Apple also revealed a new software application created in cooperation with The New York Times Co., parent company of The Boston Globe. Martin Nisenholtz, the Times Co.’s senior vice president for digital operations, took the stage alongside Jobs to demonstrate the software, which uses the iPad’s large screen to simulate the layout and style of a traditional newspaper.

The software can insert video clips inside the body of a story, advancing the process of blending print and online versions of newspapers. Globe publisher Christopher Mayer indicated in a statement that the Boston newspaper was interested in developing a similar version for the iPad.

“We’re committed to delivering our content wherever and whenever our readers want. Now that the iPad has been announced, we look forward to engaging with Apple to explore building and marketing a great app for Boston Globe readers,’’ he said.

The iPad will be priced from $499 to $829, depending on storage capacity and how it connects to the Internet. One version will have Wi-Fi capability to go online at hotspots, and another will have Wi-Fi and 3G wireless cellular service, for Internet access anywhere a cellphone can reach.

Wi-Fi service will be provided by AT&T, which is the exclusive US iPhone carrier, and will cost $14.99 a month for users who download limited data, or $29.95 for unlimited access.

The iPad is far from the first attempt to sell a tablet computer. Computer history is littered with previous failures, from the Dynabook concept of the 1960s to Apple’s own Newton, a notorious dud when it debuted in 1993.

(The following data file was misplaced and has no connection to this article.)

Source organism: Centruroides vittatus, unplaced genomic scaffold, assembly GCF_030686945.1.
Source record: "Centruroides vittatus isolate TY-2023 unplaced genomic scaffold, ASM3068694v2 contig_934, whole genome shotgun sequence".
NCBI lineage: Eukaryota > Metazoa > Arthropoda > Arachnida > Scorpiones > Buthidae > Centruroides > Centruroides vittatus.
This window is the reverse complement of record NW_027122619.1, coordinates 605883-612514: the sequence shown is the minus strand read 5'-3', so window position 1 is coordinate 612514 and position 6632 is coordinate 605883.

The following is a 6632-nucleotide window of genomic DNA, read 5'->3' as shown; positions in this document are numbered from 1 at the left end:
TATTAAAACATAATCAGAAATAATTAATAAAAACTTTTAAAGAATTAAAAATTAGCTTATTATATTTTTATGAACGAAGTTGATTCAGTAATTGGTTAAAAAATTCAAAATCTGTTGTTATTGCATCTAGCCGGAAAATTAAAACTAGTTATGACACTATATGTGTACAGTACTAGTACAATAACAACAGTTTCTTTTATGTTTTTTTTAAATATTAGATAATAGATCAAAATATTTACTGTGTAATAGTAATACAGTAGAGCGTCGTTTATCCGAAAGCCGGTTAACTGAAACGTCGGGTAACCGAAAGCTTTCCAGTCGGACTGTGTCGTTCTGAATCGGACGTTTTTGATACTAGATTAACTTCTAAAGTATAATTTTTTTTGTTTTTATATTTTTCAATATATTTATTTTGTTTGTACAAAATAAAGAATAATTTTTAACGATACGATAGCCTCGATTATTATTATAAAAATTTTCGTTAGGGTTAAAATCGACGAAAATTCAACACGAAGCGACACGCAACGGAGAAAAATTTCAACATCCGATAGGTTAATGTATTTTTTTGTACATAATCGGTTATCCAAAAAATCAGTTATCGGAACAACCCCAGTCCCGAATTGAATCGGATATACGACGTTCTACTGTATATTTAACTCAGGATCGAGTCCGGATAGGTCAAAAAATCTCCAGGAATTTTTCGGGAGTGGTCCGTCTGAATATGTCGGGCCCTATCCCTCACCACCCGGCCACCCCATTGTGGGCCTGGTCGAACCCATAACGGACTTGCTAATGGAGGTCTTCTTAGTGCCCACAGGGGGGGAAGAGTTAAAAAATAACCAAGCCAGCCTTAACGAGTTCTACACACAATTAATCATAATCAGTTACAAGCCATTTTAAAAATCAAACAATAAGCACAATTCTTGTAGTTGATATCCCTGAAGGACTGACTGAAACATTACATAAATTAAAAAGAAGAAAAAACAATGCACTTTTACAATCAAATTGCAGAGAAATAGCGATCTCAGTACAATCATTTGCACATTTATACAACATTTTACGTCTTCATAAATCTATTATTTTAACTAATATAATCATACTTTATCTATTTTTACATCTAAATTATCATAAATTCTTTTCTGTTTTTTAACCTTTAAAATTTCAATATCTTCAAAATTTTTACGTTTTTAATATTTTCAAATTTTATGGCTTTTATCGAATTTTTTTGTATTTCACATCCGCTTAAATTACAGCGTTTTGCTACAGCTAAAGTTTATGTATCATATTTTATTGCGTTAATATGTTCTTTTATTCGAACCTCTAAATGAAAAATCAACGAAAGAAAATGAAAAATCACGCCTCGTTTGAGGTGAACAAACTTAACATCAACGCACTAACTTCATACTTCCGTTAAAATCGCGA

Many observers believe some of those efforts failed because the technology wasn’t ready; they simply didn’t work well, a problem few anticipate today.

While some Apple buffs were cautious in their assessment of the iPad, industry analysts were more enthusiastic.

“Based on a few minutes of hands-on playing with one, it will absolutely catch on,’’ said Carl Howe, an analyst with Boston’s Yankee Group. “It’s a complete rethinking of the reading and media consuming experience.’’

Leslie Fiering, vice president at research firm Gartner Inc. in San Jose, said the tablet’s entry-level price is lower than many analysts had expected. “At a $499 starting point, there are going to be a lot of people who can afford to buy it and try it,’’ she said.

Fiering also said that just as the iPhone spawned a horde of imitators when it was launched, there’ll be a spate of tablet offerings from computer makers.

“I think it will definitely give the market a tremendous boost and wake it up,’’ Fiering said.

Karim R. Lakhani, assistant professor of business administration at Harvard Business School, predicted that the iPad would be nearly as popular as the iPhone, and is eager to buy one himself.

“I’ve got a 6-year-old daughter, and I can imagine getting her a cheap one to use,’’ he said.

Hiawatha Bray can be reached at